The Lemon Bucket Orkestra celebrated three years of performing (sometimes in odd places) with a sold-out show on March 16 at Lee’s Palace. But the frequent buskers have always loved playing in public, so they’re collaborating with fellow merrymakers Samba Elégua on a free-for-all event called Folk the Winter Parade. The traveling show will depart from the FreshCo parking lot behind the Gladstone Hotel. It will make its way to a secret location, where there will be a surprise.
Catch 23 Improv, the long-running “improv comedy deathmatch,” has been on hiatus since March 1. Now the show returns to Comedy Bar with a bevy of past champions, hosted by BiteTV‘s Jason Agnew.
The Wavelength Music Series’ 557th event (for those counting) is a record release party for Shotgun Jimmie, the deceptively redneck moniker for Jim Kilpatrick’s musical output. Kilpatrick’s 2011 album, Transistor Sister, was longlisted for the prestigious Polaris Prize. He’ll be unveiling his new LP Everything Everything at this event, joined by friends Gregory Pepper & His Problems, Baby Eagle, and Dave Schoonderbeek.
If you’re looking to expand your cultural knowledge of Latin America, look no further than the aluCine Festival. This showcase of all things Latin American features a wide variety of events, including film screenings, art installations, and workshops.
When’s the last time you attempted to reconceptualize the dimensions of space? If it’s been a while, you might consider checking out a new exhibition called I Thought There Were Limits, which aims to do just that. This particular exhibit is unique in that the artwork forms a relationship with the site itself (in this case, the Justina M. Barnicke Gallery). The work on display is brought to you by curator Julia Abraham (as part of the MVS degree in Curatorial Studies at the University of Toronto). The artists include Karen Henderson, Yam Lau, Gordon Lebredt, Kika Thorne, and Josh Thorpe.
Tonight (March 19), the second-annual Sound Image Music Photography Contest and Exhibition kicks off with a party. Judges Stephen Carlick (Exclaim! photo editor), Lucia Graca (creative director of Analogue Gallery), music photographer Barrie Wentzell, and Broken Social Scene’s Brendan Canning will start the evening by announcing the contest’s winner. The two-week-long exhibition features work from Courtney Lee Yip, Brian Patterson, Jess Baumung, Kevin Calixte, Roger Cullman, Vanessa Heins, and more.
Soup Can Theatre presents a short-run double bill of two classic works that were both ahead of their respective times. Samuel Barber’s contemporary opera A Hand of Bridge focuses on themes of jealousy, unrequited love, marital infidelity, and bisexuality. Sartre’s No Exit finds three strangers in Hell, faced not with eternal torture, but with the pain each others’ words, thoughts, and actions inflict. A Hand of Bridge will be backed by a live 14-piece orchestra.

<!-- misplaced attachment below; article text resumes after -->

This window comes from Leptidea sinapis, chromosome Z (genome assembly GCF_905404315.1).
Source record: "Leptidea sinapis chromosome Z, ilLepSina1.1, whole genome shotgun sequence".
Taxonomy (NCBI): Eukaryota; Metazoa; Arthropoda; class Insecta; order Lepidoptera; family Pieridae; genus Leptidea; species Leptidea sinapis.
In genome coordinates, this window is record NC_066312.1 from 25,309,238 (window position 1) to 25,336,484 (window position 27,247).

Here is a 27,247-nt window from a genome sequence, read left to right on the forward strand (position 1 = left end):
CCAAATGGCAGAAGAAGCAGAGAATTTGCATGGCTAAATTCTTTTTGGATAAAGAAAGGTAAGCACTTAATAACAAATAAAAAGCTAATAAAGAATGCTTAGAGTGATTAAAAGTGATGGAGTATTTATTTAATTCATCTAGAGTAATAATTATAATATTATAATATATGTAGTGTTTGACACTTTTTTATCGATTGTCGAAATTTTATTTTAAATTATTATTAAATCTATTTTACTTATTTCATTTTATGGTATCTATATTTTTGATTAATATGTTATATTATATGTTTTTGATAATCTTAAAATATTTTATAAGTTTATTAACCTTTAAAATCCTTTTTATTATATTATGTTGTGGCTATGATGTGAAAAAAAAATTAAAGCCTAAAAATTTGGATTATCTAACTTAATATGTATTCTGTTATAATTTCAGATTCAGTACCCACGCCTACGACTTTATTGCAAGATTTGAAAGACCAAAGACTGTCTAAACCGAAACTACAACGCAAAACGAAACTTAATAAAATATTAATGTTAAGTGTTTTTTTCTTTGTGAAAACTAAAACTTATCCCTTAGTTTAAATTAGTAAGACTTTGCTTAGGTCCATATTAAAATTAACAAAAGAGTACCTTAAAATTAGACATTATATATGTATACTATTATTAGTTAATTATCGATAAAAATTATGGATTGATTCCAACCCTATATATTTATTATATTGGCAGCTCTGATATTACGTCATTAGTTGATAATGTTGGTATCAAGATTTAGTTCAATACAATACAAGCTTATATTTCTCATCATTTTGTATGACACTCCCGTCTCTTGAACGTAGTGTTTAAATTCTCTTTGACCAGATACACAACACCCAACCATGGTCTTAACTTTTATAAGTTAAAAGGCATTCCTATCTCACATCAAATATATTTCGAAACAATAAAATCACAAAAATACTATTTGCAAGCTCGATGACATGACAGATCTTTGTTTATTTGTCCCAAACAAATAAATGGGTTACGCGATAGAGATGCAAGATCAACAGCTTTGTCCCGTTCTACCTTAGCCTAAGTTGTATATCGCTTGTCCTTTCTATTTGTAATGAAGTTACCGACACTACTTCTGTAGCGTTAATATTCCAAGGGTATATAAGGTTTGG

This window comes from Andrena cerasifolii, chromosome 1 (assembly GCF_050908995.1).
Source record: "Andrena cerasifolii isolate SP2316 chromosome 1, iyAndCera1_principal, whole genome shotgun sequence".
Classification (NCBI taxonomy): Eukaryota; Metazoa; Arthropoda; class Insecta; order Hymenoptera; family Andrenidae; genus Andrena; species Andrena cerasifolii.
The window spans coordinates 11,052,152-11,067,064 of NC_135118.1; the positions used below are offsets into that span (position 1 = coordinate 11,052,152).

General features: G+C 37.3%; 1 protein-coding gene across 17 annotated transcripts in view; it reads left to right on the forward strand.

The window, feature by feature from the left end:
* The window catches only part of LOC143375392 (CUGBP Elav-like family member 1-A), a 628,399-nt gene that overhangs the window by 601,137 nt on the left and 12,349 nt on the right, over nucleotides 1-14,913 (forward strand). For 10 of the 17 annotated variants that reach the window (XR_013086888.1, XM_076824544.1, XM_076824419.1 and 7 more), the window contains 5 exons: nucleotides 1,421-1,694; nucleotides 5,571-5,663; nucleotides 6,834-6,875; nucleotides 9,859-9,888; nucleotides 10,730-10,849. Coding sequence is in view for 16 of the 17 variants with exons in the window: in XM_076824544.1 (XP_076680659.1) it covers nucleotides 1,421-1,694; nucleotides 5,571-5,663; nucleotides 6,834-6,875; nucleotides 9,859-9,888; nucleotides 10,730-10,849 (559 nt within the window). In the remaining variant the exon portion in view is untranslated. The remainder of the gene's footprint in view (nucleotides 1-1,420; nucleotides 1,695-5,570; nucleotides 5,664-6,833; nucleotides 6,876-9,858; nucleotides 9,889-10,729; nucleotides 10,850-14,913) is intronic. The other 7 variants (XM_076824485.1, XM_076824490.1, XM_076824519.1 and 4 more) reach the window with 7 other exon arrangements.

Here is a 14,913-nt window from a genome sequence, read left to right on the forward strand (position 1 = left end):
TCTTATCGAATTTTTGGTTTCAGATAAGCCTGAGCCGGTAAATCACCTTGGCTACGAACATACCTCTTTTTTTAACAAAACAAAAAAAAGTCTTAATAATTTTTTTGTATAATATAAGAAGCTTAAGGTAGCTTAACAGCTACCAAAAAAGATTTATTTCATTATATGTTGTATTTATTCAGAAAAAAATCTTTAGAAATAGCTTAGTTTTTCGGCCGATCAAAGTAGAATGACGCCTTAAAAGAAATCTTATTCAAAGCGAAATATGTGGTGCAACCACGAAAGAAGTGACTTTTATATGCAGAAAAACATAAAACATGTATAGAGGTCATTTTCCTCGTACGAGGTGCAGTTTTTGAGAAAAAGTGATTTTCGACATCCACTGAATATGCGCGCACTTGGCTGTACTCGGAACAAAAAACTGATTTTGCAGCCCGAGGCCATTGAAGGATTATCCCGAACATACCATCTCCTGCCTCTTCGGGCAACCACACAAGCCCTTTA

This listing originally said, incorrectly, that both No Exit and A Hand of Bridge will be accompanied by an orchestra. In fact, only A Hand of Bridge has that distinction.
If there’s one thing that’s particularly impressive about Second City’s new mainstage show, The Meme-ing of Life, it’s how well balanced it is.
As the title implies, Meme-ing is nominally a show about the internet, and certainly there is a fair bit of internet-centric humour. (One sketch, about a boy who falls into a YouTube-induced coma that can only be cured by reading, is particularly on point.) That said, it isn’t just a series of jokes about cat videos. Instead, it’s a well-thought-out show that manages to offer something for pretty much everyone, without stretching itself too thin.
fu-GEN Theatre Company presents the Canadian premiere of Lauren Yee’s cheeky and insightful play, Ching Chong Chinaman. The ultra-assimilated Wong family don’t quite fit the Asian-American stereotype: teenaged Upton ignores chores and homework to play video games, and his sister Desi’s math scores are less than stellar. Upton’s solution to both problems? Hire an Asian indentured servant with an American dream. Starring Zoe Doyle, Brenda Kamino, Oliver Koomsatira, Richard Lee, Jane Luk, and John Ng.
It’s hardly news nowadays when an actor disrobes onstage, giving an audience a glimpse at what’s underneath a costume. It’s another thing entirely when the theatre itself strips down to its bare bones.
For Canadian Stage’s production of THIS, by Melissa James Gibson, a Canadian playwright gaining popularity in New York City, artistic director (and director of the play) Matthew Jocelyn and set designer Astrid Janson did just that to the historic Berkeley Street Theatre in Corktown.